Online Continuing Education for Social Workers: Myths and Facts Q & A
Over 2,000 health professionals have received palliative care education since the CSU Shiley Institute for Palliative Care offered its first class in the fall of 2013. With over 2,200 accredited continuing education providers in the United States, what makes a course taken from the CSU Shiley Institute for Palliative Care worthwhile?
To find out, we asked a social work professional to describe her experience as one of our students in our 9-month instructor led online course. Her answers might surprise you! Here is what Anne Front had to say about the Institute’s Post-MSW Palliative Care Certificate course.
Institute – Q: Tell us about your experience taking this course.
Anne – A: This course was a career changer for me. I have years of experience with other populations. When I entered into the palliative care field, I felt like I was beginning again. Taking the class steered me in the right direction, while also reminding me of my skills – working with palliative care patients is such a human task, being there for patient and families whatever they are going through. This class gave me the knowledge on issues and the support to build my role as a palliative care social worker.
Institute – Q: What was the most surprising thing about this course for you?
Anne – A: There were so many surprises for me. People say we are the 2nd generation of palliative care. The leaders in our field have done so much to pave the way, and now palliative care is blooming throughout the country and the world. In the course I heard other people’s journeys in building palliative care teams and creating social work roles, from all over the world! I received top-notch direction from those who have been there before, who look at things differently than myself, and who pushed me to my limits while being very supportive. It was an incredibly powerful experience.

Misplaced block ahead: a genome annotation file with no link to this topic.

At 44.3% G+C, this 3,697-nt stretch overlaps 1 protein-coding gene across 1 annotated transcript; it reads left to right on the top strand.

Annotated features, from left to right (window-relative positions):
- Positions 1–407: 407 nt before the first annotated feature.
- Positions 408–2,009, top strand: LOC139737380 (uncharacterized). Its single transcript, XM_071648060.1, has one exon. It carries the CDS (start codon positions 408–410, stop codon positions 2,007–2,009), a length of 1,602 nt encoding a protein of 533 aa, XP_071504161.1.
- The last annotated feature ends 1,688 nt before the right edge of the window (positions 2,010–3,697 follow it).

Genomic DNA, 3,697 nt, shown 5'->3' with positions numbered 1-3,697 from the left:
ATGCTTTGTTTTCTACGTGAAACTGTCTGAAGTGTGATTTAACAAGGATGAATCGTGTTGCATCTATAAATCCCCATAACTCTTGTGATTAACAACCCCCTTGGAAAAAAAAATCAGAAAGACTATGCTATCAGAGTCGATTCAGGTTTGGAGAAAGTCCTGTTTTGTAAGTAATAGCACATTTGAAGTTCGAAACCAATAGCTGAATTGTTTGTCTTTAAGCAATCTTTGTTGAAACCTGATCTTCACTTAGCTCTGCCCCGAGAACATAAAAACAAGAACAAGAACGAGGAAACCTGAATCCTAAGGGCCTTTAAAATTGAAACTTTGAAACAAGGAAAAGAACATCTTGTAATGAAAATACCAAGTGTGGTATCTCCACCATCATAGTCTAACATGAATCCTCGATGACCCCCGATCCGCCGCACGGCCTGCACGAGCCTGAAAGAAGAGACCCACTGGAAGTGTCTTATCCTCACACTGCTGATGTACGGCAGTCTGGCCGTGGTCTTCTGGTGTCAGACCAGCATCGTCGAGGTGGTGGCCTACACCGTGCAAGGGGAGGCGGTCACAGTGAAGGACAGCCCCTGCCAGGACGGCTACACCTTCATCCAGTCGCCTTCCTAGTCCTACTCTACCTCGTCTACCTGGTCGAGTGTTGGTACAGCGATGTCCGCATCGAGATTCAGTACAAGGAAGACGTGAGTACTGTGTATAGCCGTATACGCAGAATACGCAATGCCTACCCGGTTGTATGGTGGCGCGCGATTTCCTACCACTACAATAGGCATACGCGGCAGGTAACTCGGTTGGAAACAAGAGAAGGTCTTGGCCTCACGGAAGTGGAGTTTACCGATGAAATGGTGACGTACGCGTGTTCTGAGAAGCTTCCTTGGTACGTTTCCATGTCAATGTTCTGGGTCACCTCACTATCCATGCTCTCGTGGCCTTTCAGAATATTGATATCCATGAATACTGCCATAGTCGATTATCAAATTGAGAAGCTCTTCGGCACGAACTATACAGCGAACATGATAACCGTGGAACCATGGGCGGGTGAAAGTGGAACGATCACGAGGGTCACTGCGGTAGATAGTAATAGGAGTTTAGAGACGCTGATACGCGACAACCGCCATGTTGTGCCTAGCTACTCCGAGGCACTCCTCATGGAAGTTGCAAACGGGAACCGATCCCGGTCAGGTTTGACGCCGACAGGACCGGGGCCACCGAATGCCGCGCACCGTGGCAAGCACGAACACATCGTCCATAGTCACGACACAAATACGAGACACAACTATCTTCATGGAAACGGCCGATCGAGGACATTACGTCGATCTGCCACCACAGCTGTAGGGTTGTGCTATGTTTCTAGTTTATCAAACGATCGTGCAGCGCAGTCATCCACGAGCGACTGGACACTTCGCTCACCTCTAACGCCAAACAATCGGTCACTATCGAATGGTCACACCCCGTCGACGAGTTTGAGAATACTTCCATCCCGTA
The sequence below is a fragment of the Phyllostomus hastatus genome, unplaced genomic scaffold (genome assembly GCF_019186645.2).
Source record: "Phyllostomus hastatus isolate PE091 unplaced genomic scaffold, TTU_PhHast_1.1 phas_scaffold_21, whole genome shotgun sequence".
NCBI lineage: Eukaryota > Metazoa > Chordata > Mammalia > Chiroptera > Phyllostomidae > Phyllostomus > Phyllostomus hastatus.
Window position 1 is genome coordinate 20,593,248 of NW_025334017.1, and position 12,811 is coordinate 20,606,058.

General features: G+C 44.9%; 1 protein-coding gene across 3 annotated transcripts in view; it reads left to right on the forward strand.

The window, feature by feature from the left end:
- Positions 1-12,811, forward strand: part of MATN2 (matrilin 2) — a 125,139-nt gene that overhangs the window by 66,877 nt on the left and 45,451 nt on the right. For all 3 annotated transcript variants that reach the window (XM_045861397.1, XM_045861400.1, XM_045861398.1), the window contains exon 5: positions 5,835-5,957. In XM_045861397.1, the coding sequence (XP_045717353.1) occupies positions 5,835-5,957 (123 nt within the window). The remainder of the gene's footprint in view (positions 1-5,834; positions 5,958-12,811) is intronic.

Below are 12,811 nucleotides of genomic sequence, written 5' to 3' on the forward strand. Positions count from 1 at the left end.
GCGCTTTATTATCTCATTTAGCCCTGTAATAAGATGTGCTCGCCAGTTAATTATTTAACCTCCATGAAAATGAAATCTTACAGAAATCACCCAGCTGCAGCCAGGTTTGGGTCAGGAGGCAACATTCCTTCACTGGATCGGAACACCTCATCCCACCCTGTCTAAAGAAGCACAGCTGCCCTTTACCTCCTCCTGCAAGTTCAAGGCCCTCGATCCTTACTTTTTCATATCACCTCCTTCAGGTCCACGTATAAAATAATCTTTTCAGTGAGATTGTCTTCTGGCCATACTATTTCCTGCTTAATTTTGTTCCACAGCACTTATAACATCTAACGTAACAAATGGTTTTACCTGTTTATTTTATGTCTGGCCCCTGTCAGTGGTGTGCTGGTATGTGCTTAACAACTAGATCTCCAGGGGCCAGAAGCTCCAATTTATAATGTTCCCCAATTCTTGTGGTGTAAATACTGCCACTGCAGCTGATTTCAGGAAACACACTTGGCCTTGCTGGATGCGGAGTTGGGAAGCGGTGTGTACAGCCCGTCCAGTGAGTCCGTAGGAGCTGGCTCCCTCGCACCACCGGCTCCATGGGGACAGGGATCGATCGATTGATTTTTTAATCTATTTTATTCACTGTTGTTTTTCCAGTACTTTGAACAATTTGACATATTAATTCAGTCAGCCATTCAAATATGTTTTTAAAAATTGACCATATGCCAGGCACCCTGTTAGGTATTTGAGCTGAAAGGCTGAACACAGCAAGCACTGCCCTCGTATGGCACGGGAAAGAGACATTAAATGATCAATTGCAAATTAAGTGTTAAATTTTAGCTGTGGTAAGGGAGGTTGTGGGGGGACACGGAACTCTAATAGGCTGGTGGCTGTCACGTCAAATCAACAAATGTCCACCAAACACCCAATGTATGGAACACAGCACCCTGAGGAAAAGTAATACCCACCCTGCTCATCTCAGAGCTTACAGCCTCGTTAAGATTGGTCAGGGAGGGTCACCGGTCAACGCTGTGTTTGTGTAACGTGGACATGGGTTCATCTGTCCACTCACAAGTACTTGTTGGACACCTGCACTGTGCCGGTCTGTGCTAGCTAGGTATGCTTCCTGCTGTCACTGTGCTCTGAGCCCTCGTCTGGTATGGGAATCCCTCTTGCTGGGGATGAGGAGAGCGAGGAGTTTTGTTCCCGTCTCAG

Institute – Q: How has your experience in this course influenced your career or workplace performance?
Anne – A: This course certainly changed the way I work, but also the way my team works. The topics were thorough and the discussions challenged my thought process. I took information, video clips, and cases that I worked on back to my team, we opened up in dialogue about what we were doing well, where we needed to improve and what direction we would go.
Institute – Q: What was the most interesting thing for you about this course?
Anne – A: It was all so interesting and to be honest, I wish it had kept going. It was a really good peer supervision group on top of challenging information and discussions. It opened up my own eyes, and I believe my classmates’ eyes too. It challenged us to be leaders in our organizations, and in our field.
Institute – Q: Can you summarize why this course has been helpful for your career?
Anne – A: It was been helpful with clarifying my role as a palliative care social worker and working as a team within an organization. It helped me move from cautiously working in a shadow, fearful of upsetting the apple cart, to finding my voice, to be a leader on the team and within the organization in palliative care. It helped me to have knowledge and a framework to deal with ethical situations that come up regularly. It taught me about different therapy styles that are beneficial in communicating with palliative care patients & families. It helped me build a network of support that I can turn to when I don’t know the answers, need a sounding board, or need a virtual hug.